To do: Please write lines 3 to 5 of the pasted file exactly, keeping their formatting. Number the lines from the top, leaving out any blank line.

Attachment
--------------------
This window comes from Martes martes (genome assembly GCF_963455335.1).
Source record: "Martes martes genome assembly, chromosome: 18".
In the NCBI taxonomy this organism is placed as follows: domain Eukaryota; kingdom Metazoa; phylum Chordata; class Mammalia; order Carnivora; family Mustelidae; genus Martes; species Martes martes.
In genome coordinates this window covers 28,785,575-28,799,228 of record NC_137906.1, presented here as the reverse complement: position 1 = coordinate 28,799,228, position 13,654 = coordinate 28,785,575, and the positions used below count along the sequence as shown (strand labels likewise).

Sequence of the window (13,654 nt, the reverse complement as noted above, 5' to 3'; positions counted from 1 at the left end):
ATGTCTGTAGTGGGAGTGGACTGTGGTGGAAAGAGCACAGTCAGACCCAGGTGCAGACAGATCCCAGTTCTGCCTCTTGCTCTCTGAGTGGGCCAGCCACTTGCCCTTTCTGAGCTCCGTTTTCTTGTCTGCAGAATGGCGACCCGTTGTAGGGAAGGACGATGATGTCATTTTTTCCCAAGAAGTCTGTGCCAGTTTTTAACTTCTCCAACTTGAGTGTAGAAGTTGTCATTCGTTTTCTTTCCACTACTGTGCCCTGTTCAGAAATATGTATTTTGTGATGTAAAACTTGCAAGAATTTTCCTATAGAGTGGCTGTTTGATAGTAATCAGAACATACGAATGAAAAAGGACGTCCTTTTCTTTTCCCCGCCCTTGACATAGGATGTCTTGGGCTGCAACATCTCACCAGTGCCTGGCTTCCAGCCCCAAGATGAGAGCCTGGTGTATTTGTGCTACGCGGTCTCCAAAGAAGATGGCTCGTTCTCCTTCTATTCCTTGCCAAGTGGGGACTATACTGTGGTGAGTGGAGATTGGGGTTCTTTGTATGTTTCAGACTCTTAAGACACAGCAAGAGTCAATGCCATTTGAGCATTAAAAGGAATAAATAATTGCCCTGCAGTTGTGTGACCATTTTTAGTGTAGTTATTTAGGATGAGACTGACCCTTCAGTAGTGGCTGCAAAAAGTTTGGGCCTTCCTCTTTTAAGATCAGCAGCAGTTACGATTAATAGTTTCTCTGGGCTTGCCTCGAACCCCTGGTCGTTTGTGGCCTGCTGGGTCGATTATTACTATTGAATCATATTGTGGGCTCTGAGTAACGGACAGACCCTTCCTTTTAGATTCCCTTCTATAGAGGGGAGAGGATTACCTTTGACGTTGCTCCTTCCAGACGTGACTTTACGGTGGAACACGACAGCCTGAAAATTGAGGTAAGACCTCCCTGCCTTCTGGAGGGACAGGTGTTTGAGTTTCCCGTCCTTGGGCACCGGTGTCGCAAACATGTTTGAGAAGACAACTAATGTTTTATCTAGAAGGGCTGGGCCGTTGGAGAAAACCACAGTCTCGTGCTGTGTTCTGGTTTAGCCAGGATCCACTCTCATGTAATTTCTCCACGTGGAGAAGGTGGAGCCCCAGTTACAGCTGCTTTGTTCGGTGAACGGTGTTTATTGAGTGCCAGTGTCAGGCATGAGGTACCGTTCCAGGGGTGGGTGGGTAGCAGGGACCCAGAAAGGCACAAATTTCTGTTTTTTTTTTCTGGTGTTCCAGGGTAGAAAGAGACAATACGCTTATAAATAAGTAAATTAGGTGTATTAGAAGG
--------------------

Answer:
In the NCBI taxonomy this organism is placed as follows: domain Eukaryota; kingdom Metazoa; phylum Chordata; class Mammalia; order Carnivora; family Mustelidae; genus Martes; species Martes martes.
In genome coordinates this window covers 28,785,575-28,799,228 of record NC_137906.1, presented here as the reverse complement: position 1 = coordinate 28,799,228, position 13,654 = coordinate 28,785,575, and the positions used below count along the sequence as shown (strand labels likewise).

Sequence of the window (13,654 nt, the reverse complement as noted above, 5' to 3'; positions counted from 1 at the left end):